A Tax Foundation study released Wednesday said Colorado has the eighth most friendly business climate, according to its tax laws.
The states with the most business-friendly tax laws tend to have codes that are neutral; tax rates that are low or flat; simple and transparent tax laws; and constitutional restraints that keep those laws low over time, according to a press release issued by the nonpartisan, nonprofit Tax Foundation.
States with the least-friendly tax codes have complicated rates for corporations and individuals that tend to be above average; above-average sales tax rates that donít exempt business-to-business purchases; complex, high-rate unemployment tax systems; and high overall state tax collections with few controls on taxes or expenditures.
According to the study, South Dakota has the most business-friendly tax codes, followed by Florida, Alaska, Texas and New Hampshire. Nevada and Wyoming are six and seven, and rounding out the top 10 following Colorado are Washington and Oregon.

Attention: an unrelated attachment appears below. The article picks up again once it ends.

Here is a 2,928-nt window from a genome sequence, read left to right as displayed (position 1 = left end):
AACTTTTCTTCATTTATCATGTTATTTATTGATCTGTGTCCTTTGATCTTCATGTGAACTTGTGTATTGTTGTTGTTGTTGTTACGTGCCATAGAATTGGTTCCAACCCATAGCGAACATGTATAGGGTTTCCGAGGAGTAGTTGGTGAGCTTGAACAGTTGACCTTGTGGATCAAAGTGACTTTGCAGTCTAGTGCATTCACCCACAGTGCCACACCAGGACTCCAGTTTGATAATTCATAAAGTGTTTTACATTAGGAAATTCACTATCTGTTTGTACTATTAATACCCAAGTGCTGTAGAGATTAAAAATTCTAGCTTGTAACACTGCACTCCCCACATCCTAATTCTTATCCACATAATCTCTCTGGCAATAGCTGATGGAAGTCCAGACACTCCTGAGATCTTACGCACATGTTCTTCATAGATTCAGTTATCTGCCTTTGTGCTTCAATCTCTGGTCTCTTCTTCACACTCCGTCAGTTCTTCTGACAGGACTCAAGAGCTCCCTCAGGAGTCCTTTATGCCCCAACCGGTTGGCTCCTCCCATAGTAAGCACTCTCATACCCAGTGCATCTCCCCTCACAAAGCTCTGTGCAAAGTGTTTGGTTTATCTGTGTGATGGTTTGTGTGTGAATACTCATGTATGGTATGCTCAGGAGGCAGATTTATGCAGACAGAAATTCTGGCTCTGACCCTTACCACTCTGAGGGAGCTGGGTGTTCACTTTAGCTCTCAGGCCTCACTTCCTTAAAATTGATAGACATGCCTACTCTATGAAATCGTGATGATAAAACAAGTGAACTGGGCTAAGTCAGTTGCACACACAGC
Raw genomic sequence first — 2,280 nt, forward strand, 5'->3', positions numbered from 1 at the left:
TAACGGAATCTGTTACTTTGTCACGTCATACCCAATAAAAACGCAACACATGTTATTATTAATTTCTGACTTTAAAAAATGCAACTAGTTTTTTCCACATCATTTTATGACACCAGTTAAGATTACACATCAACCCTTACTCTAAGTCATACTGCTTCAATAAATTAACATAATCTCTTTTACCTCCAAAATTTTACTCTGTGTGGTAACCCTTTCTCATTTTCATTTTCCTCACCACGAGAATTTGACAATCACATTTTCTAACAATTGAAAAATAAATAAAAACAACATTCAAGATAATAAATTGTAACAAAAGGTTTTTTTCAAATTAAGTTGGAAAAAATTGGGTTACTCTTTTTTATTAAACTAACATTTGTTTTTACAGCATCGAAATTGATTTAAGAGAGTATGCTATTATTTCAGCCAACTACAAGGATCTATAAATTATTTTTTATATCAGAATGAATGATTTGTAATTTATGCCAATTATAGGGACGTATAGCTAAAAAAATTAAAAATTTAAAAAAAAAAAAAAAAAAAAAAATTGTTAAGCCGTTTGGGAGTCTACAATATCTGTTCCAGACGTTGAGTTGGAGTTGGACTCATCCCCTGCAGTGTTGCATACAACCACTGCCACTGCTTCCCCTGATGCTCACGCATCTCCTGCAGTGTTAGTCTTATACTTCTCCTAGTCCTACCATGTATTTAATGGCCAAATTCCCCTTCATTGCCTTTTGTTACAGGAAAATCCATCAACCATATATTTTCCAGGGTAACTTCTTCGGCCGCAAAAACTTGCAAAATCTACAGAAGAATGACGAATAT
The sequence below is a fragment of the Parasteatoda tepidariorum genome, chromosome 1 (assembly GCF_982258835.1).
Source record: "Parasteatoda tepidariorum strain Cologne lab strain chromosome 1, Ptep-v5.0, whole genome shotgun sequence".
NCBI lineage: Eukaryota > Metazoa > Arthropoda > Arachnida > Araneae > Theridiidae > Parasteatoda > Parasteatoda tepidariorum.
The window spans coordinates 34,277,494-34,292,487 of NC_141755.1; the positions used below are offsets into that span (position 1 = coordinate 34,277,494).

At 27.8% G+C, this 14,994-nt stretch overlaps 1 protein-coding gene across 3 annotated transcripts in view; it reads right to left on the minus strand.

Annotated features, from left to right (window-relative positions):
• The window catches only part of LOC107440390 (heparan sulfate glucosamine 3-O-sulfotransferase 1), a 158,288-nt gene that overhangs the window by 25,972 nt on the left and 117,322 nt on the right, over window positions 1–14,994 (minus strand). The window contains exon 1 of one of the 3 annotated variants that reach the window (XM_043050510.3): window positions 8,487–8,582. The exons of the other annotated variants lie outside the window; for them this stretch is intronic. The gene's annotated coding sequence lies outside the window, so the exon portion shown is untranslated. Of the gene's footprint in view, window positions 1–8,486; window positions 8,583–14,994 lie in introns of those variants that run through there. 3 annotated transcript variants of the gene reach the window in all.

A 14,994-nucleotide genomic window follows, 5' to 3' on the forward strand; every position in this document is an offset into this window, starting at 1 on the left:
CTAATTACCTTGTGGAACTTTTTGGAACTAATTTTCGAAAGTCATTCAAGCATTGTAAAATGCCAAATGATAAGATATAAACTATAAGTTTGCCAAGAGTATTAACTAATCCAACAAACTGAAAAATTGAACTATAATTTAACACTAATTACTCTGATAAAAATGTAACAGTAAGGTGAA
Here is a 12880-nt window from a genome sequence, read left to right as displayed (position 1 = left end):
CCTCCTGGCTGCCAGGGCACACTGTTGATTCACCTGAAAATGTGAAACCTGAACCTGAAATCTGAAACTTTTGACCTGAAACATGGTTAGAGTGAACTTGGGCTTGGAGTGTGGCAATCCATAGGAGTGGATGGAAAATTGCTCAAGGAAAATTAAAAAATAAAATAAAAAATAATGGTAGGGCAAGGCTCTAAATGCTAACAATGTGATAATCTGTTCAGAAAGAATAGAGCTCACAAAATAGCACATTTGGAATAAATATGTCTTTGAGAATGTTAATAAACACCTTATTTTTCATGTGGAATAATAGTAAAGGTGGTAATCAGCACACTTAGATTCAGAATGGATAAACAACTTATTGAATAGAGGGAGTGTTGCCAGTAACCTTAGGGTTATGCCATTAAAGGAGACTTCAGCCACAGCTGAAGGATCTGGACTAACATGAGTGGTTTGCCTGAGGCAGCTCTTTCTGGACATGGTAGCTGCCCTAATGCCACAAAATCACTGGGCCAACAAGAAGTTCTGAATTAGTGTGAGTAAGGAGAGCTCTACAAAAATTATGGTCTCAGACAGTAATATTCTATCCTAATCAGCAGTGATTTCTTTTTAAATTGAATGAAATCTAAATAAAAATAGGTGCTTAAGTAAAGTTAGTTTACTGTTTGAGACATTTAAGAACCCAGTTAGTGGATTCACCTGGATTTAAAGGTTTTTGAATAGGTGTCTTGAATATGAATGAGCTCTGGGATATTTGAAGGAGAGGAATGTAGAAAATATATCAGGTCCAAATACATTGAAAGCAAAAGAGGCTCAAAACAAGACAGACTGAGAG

The top 10 states with the least business-friendly tax codes are, in order, Hawaii, New York, Minnesota, West Virginia, Rhode Island, Vermont, Kentucky, Arkansas, Maine and Wisconsin.
The study also notes that tax incentives donít always pay off in ways a state might hope. It recounts how, in 1996, Florida lawmakers lured a major credit card company to open a call center there with $4 million in incentives, only to have the center close earlier this year, costing 1,100 workers their jobs.